The architects of the Remote Filming system share the best ways to get the most out of your long-distance projects.
Our Remote Filming system is a virtual service designed to stream any shoot from anywhere – with both security and clarity.
It’s been crafted by filmmakers with a combined 70 years’ experience in the industry and is the go-to solution for producers and filmmakers, by producers and filmmakers.
Even before Covid put a halt to all shoots in 2020, the founders of Remote Filming had identified a need for a producer-friendly way to cut down on unnecessary traveling to shoots – saving both the environment and budgets.
Film Producers know better than anyone just how many things must be done to make sure that their shoots are properly prepped so they go smoothly and without hitches. The list is near-endless, and never seems to get any shorter the nearer the shoot gets.
Setting up a shoot so it’s visible to remote viewers is just another consideration to add to that list. It’s no surprise, then, that some of the most common questions asked include:
What’s the easiest and most reliable solution?
- Do I need specialist crew or equipment to set it up and operate it?
- How many viewers can I have on one link?
- How do viewers log in?
- Is the stream secure?
In other words, it’s another long list of things to sort out.
Wouldn’t it be easier if it was, well, easy?
Good news: It is.
Streamed shoots don’t have to be complicated.
Remote Filming is the easiest and most reliable way to view your shoot. These are the words of our clients, not our own. Although, as it happens, we do agree!
There are several different remote streaming systems, all with good points, all with bad points. The key to getting the one that’s right for your shoot is to ask the right questions. Many Producers go with the one they know – for better or for worse – but it’s well worth looking to see what else is worth considering.
So with that in mind, here are ten key considerations when it comes to planning out your next remote shoot:
1. THE VIEWER EXPERIENCE – this should be as easy and streamlined as possible. Many clients & agencies cannot download apps onto their business devices, and many don’t have Macs. Some don’t have access to a good internet connection for viewing.
Make sure the system you are using is easy to view – easily accessible and easy to understand by your viewers wherever they are, whatever device they are using, and whatever language they speak.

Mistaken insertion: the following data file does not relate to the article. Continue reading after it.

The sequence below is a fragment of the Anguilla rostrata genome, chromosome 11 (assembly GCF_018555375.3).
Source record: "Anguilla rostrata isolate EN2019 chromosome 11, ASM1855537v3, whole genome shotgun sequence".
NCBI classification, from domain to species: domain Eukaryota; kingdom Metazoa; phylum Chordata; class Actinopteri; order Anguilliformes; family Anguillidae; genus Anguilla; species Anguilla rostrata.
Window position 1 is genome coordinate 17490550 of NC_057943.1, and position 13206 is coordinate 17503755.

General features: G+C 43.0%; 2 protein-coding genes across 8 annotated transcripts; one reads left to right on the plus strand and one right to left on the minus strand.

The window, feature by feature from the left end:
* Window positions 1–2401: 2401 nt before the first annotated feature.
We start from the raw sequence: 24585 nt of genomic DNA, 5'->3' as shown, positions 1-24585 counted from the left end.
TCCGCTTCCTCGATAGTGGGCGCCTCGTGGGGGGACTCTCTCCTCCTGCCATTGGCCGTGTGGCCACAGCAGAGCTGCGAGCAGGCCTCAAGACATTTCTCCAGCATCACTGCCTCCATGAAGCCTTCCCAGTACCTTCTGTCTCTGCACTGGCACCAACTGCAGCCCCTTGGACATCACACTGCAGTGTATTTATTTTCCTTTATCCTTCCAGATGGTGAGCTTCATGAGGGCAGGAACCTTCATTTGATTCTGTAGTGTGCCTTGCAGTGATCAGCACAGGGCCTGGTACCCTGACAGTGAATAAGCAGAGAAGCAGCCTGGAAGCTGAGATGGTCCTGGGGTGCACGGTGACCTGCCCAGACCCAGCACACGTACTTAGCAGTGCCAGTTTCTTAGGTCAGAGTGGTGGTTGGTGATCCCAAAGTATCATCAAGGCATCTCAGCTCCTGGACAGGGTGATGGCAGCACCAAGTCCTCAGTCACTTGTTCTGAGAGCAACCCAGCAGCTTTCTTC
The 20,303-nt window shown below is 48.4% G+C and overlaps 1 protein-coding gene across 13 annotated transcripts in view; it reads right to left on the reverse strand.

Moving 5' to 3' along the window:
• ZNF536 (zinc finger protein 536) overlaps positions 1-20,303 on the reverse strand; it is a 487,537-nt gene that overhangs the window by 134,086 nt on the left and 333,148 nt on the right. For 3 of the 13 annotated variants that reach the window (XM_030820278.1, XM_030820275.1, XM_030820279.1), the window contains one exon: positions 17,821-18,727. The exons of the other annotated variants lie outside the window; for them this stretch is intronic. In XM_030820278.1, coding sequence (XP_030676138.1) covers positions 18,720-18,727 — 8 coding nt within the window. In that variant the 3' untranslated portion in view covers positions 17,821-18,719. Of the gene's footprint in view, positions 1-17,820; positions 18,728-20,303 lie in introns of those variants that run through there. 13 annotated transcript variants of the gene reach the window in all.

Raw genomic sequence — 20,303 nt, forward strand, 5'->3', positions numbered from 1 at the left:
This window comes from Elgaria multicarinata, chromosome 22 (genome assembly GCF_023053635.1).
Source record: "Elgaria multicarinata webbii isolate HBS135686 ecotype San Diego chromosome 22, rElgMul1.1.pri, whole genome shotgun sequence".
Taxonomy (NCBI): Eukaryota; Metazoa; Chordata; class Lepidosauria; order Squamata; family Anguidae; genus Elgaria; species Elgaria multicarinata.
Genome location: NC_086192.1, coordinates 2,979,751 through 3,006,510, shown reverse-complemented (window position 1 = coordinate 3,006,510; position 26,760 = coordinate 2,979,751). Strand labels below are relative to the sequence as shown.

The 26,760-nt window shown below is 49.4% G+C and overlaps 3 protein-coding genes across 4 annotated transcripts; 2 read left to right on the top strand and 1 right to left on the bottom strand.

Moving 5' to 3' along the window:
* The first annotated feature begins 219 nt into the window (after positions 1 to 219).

If Viewers have to download an app to view the stream, it will get complicated. What you want is for the viewers to be able to click a link to view, as simple as that.
2. SECURITY. Everything is confidential – we are all NDA’d – so ensure your system guarantees full security and encryption. Zoom, YouTube, Vimeo and other public services are NOT secure.
3. INTERNET CONNECTION – Every streaming system needs an internet connection! Make sure you consider this early on. Although Remote Filming only requires 5MBPS upload, take the time to check the internet at your studio or location. As well as the speed, check the stability.
4. COMMUNICATIONS – work out in advance who is viewing, how they are communicating with each other, and how feedback is given to the shoot. Make sure you know who is gathering the feedback and who is the direct communicator to the shoot. Keep it clear and simple.
5. ADVANCE SET UP – if in doubt, have a trial run. There is no cost, and it is easy to set up & test your streaming before the shoot day. When there is so much going on the day before and on the shoot day, this is one thing you can do in advance if you choose to.
6. EASE OF USE – all crew members have a job to do on the day, so who will do the streaming? Having a system that is easy to use, meaning you don’t need a specialist operator or equipment, can be really important – especially if you’re working with a small crew.
7. EQUIPMENT – Some systems only work with specialist equipment. Do you have playback, for example? Does the streaming option you’re going with work with that playback system? If you are not using playback, be sure the system you have can operate without it.
8. MULTI-CAMERA – if you have a multi-camera shoot, check if your system can handle it. With a playback system, all cameras going into the playback will be streamed – but what if you have a camera on a separate stage, a different location – even on the other side of the world? Can you stream from anywhere to anywhere at the same time?
9. DELAY (LATENCY) – it is very important that there is only a short time lag between the shoot and the viewer, especially if your Director is remote. Ask your supplier what the delay is. It should be a lot less than half a second.
10. SUPPORT – Is there someone to help you if you have a problem? Can you pick up the phone and get an instant answer? Can they log into your system immediately and check out the issue? With shoots so time-sensitive, any delay can cost you money. Make sure that you have 24/7 support by phone – and instant remote support.
And there you have it. Of course, there is the final, eleventh top tip – and that’s to get in touch with Remote Filming.
With seamless, easy to set up remote shoots, nothing could be easier.
You can read this article on LBBonline, too.